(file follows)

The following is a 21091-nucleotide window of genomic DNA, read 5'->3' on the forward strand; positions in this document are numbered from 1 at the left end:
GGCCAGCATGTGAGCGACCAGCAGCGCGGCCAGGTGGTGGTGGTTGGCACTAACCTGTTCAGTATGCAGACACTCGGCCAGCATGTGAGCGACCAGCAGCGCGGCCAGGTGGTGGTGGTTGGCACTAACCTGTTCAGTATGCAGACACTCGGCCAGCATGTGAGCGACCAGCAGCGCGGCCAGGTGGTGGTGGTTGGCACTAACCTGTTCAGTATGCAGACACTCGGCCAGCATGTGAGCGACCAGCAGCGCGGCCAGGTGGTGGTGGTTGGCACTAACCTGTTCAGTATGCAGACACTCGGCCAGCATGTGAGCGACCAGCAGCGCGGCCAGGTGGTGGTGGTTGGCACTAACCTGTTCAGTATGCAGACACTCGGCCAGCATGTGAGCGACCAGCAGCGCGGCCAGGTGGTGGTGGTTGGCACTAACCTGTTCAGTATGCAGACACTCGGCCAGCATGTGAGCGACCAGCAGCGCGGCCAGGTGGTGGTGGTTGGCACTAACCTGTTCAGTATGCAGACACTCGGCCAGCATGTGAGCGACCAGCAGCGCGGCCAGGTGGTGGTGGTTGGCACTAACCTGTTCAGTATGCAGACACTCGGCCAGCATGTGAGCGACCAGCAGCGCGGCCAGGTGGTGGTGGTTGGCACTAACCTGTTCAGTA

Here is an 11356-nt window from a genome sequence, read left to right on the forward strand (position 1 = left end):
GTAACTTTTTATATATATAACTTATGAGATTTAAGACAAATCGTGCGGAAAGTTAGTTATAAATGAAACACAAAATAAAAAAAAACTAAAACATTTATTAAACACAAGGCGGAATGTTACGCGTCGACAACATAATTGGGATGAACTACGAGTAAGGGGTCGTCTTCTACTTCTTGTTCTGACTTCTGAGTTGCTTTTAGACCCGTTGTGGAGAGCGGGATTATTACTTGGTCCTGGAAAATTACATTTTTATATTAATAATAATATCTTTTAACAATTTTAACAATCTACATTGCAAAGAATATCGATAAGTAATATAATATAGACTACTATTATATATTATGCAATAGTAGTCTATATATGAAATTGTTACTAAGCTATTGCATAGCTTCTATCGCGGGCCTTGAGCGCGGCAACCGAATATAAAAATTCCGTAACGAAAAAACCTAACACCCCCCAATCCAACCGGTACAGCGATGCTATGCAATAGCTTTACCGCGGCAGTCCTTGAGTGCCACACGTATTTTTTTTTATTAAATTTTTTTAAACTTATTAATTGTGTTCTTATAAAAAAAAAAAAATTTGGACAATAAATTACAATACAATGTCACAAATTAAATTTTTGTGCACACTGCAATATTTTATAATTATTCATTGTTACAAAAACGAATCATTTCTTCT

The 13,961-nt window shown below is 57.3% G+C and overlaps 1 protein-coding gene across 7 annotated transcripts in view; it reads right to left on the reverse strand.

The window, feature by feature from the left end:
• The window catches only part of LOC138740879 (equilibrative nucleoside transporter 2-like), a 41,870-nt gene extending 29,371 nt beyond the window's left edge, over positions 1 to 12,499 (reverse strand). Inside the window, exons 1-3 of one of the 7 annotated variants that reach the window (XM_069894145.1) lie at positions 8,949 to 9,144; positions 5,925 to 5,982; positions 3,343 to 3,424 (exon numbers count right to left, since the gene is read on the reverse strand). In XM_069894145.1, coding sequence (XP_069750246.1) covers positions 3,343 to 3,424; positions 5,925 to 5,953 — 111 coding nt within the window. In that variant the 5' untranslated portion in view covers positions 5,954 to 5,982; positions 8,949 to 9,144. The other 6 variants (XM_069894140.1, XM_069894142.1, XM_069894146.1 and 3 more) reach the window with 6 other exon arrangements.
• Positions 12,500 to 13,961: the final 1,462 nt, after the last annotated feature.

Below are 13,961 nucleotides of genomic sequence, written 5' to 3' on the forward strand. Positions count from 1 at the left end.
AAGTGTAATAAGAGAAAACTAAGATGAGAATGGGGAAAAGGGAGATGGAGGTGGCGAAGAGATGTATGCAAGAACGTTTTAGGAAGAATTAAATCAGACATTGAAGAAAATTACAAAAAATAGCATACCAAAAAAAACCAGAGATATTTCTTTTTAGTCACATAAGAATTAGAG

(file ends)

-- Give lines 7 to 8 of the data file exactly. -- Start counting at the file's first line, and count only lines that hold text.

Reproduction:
• The window catches only part of LOC138740879 (equilibrative nucleoside transporter 2-like), a 41,870-nt gene extending 29,371 nt beyond the window's left edge, over positions 1 to 12,499 (reverse strand). Inside the window, exons 1-3 of one of the 7 annotated variants that reach the window (XM_069894145.1) lie at positions 8,949 to 9,144; positions 5,925 to 5,982; positions 3,343 to 3,424 (exon numbers count right to left, since the gene is read on the reverse strand). In XM_069894145.1, coding sequence (XP_069750246.1) covers positions 3,343 to 3,424; positions 5,925 to 5,953 — 111 coding nt within the window. In that variant the 5' untranslated portion in view covers positions 5,954 to 5,982; positions 8,949 to 9,144. The other 6 variants (XM_069894140.1, XM_069894142.1, XM_069894146.1 and 3 more) reach the window with 6 other exon arrangements.
• Positions 12,500 to 13,961: the final 1,462 nt, after the last annotated feature.